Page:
Sounds like a pretty big deal, right? Sounds important, no?
Scanning media headlines, listening to the politicians, you’d never know it. While the proverbial red carpet has been rolled out for the Pan Am Games boondoggle – while politicians have heaped praise on the budget-busting Pan Am Games and everyone associated with them – NAIG gets barely a mention anywhere, anytime, by anyone.
Apart from small-town media, few reporters have bothered to write or broadcast anything about NAIG to date. No politicians seem to have been clamouring to pay tribute to NAIG or its athletes. I’d wager, as a result, that many Canadians don’t even know NAIG is happening.
You can speculate as to the reasons why. And, full disclosure, as the Dad to an aboriginal daughter who is swimming for Team Ontario, I have my own suspicions. But my daughter – a citizen of the Carcross-Tagish First Nation in the Yukon – is thrilled to be leaving today for Regina. She may not have heard a peep – not a word! – from Toronto’s mayor, her local councilor, the provincial Premier or even Ontario’s Minister of Sport, but she couldn’t be more proud to be waving Ontario’s colours in NAIG’s opening ceremonies.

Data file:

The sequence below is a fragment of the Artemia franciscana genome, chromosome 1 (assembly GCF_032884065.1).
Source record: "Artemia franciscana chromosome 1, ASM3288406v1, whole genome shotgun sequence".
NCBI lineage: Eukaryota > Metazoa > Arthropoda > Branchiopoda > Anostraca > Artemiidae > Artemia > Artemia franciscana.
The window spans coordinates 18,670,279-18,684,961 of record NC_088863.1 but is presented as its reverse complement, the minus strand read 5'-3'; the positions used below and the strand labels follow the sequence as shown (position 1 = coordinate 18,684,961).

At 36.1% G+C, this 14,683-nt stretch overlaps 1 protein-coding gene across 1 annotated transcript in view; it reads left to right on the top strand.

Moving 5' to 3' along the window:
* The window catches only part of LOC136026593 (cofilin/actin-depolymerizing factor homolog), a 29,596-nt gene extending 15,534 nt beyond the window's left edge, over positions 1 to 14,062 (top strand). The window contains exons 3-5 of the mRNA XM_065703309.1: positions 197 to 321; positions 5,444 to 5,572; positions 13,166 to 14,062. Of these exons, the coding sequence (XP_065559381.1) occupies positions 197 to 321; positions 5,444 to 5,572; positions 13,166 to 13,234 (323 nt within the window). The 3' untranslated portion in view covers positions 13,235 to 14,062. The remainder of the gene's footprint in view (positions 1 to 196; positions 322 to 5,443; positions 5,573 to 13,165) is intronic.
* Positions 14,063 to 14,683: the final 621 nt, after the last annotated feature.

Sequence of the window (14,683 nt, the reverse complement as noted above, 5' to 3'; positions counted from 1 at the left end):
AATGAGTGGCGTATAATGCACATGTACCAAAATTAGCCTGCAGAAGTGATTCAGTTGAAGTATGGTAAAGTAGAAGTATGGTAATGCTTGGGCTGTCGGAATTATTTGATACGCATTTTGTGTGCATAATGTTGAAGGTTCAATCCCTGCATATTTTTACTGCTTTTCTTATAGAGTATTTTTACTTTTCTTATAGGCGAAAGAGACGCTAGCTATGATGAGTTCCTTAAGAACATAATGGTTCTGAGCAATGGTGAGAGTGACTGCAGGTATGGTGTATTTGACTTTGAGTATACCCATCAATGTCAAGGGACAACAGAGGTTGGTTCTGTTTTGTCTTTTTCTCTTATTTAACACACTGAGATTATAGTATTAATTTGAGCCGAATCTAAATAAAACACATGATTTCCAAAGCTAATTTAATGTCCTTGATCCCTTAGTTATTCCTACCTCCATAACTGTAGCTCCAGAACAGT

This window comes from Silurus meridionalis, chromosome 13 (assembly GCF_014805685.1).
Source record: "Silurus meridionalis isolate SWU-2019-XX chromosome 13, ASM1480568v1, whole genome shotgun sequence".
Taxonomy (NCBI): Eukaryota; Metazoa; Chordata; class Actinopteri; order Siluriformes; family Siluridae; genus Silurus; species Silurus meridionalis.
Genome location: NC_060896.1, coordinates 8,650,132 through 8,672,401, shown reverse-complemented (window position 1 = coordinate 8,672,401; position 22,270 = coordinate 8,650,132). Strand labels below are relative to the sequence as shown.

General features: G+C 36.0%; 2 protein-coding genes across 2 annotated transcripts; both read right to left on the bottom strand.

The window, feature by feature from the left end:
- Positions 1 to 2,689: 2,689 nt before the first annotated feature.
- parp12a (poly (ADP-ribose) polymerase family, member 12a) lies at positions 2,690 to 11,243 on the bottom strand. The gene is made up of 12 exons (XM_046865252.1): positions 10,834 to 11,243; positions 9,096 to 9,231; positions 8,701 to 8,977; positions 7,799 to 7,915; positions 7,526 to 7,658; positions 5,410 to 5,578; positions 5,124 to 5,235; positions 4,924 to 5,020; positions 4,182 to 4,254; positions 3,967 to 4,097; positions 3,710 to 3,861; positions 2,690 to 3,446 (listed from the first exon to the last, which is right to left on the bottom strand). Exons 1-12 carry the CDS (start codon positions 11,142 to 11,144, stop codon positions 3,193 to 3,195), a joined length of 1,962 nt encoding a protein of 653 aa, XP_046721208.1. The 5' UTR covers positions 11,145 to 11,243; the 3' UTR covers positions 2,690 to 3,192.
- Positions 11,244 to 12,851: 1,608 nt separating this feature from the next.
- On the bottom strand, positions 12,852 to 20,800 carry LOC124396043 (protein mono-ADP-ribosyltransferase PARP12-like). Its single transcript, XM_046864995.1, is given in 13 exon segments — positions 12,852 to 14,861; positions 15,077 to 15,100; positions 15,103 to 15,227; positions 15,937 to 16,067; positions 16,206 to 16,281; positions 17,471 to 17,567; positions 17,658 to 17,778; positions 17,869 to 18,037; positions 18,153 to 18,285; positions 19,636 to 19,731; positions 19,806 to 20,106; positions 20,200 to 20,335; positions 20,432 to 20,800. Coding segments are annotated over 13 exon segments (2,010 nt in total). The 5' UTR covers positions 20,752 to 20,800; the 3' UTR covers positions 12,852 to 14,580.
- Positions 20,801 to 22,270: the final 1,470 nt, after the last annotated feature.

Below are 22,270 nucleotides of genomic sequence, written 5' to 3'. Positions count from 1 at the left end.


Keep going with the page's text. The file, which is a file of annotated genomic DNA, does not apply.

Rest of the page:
(There is one prominent figure we’ve heard from, however. Laureen Teskey, the Prime Minister’s wife, met my daughter briefly, years ago, and has kept track of her progress through life. She’s a nice lady.)
Anyway – as a Dad, as a taxpayer, as a citizen, I say: to Hell with you, Pan Am Games. I’ll be in Saskatchewan with my partner for the North American Indigenous Games this week, to loudly cheer on the athletes there.
And I’ll bet we won’t encounter a single traffic jam, budget overrun or scandal along the way.